About Retention Policy

A retention policy defines how long and under which retention type your data should be stored in a repository.

Veeam Backup for Microsoft 365 provides the following types of retention:

Select this type if you want to keep an item until the restore point of an item's version is within the retention coverage.

Select this type if you want to keep an item until its creation time or last modification time is within the retention coverage.

Item-Level Retention

Data removal from backup repositories with the item-level retention type occurs every time the creation time or last modification time of an item in a backup file goes beyond the retention coverage.

The following is an example that demonstrates three backup files; each file contains Microsoft 365 items per year where each item has its own last modification time.

For example, your retention policy is said to be applied at 10:20 AM on September 1, 2018. In such a scenario, Veeam Backup for Microsoft 365 will remove the Item 1 from the Backup 1 repository because the Item 1 exceeds the retention period (2 years in our example) by 20 minutes.

The next item to be removed is the Item 2 because its last modifications were made at 10:20 AM on November 11, 2016. That said, when a retention policy is being applied, for example, at 10:30 AM on November 11, 2018, Veeam Backup for Microsoft 365 removes the Item 2 because its age equals 2 years and 10 minutes which exceeds the specified threshold.

The same is repeated until no items left in a repository. After that, Veeam Backup for Microsoft 365 completely removes such a repository from the hard drive.

Note

Backup jobs do not process items the last modification time of which exceeds the specified retention period.

Understanding Retention Policy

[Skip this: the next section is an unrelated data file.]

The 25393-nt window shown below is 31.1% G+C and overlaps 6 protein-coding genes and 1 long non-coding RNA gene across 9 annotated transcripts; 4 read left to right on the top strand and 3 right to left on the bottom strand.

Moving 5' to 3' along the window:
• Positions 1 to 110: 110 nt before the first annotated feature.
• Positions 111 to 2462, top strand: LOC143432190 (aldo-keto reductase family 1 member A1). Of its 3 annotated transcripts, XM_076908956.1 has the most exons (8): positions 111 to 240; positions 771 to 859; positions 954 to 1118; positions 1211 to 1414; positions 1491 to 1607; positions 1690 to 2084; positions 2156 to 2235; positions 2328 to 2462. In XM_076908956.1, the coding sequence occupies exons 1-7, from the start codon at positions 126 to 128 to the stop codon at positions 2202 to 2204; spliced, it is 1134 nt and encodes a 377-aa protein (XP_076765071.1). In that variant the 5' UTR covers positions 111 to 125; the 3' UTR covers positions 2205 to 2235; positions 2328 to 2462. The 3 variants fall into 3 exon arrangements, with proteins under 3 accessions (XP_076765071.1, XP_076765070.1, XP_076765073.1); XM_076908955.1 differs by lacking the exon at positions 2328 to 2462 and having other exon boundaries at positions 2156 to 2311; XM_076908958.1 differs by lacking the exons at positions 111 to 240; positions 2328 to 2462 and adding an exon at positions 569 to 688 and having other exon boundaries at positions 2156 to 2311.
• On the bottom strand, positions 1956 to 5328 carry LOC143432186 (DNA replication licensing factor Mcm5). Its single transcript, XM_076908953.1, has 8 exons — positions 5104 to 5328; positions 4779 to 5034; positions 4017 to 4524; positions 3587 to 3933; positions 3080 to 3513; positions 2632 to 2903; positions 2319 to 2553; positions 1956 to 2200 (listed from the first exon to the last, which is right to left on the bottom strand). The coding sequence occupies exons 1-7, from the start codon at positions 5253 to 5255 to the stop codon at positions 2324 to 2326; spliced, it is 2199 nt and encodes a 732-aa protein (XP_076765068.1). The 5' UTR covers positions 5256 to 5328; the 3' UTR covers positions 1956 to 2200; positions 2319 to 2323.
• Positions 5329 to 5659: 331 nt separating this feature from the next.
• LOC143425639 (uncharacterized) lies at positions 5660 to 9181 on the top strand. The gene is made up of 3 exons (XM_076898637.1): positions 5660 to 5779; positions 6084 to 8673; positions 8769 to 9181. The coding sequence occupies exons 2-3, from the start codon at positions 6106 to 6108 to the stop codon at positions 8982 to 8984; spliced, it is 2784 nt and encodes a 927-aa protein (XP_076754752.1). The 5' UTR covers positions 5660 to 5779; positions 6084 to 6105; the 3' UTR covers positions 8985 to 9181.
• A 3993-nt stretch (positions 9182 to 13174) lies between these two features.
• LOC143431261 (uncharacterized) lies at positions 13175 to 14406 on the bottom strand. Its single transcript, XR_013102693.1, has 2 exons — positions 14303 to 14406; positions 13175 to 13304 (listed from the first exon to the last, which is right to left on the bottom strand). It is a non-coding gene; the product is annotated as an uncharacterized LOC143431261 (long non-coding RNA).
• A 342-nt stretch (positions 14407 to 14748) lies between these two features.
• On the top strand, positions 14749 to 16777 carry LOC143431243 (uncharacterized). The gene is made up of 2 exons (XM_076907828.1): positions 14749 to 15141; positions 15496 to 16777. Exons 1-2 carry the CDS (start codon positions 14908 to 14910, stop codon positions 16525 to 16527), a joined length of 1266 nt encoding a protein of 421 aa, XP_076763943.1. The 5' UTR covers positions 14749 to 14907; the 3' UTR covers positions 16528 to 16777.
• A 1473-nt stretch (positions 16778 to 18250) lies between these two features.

Snapshot-Based Retention

Each item in a backup file may have its own different versions. A different version means that the user could have changed any attribute of an item in the production environment; for instance, he could have assigned a new category to an email in the mailbox. Such an action leads to a new version of an item to be created during the subsequent backup job session.

When a retention policy is applied in backup repositories with the snapshot-based retention type, Veeam Backup for Microsoft 365 removes versions of an item, but not an item itself. Data removal from backup occurs every time the restore point of an item's version in a backup file goes beyond the retention coverage. Eventually, if no more changes were made to an item, Veeam Backup for Microsoft 365 will remove all versions of an item except the latest one. The latest versions and items that were never changed stay in a backup repository with the snapshot-based retention type forever.

The following example represents two backup files consisting of three items each, where each item has its own backup date. Consider the Item 1 of Backup 1 storage to be an email message, the attributes of which have been modified three times in the production environment; each modification was made on different days (Mon, Tue, and Wed) and each modification was successfully backed up.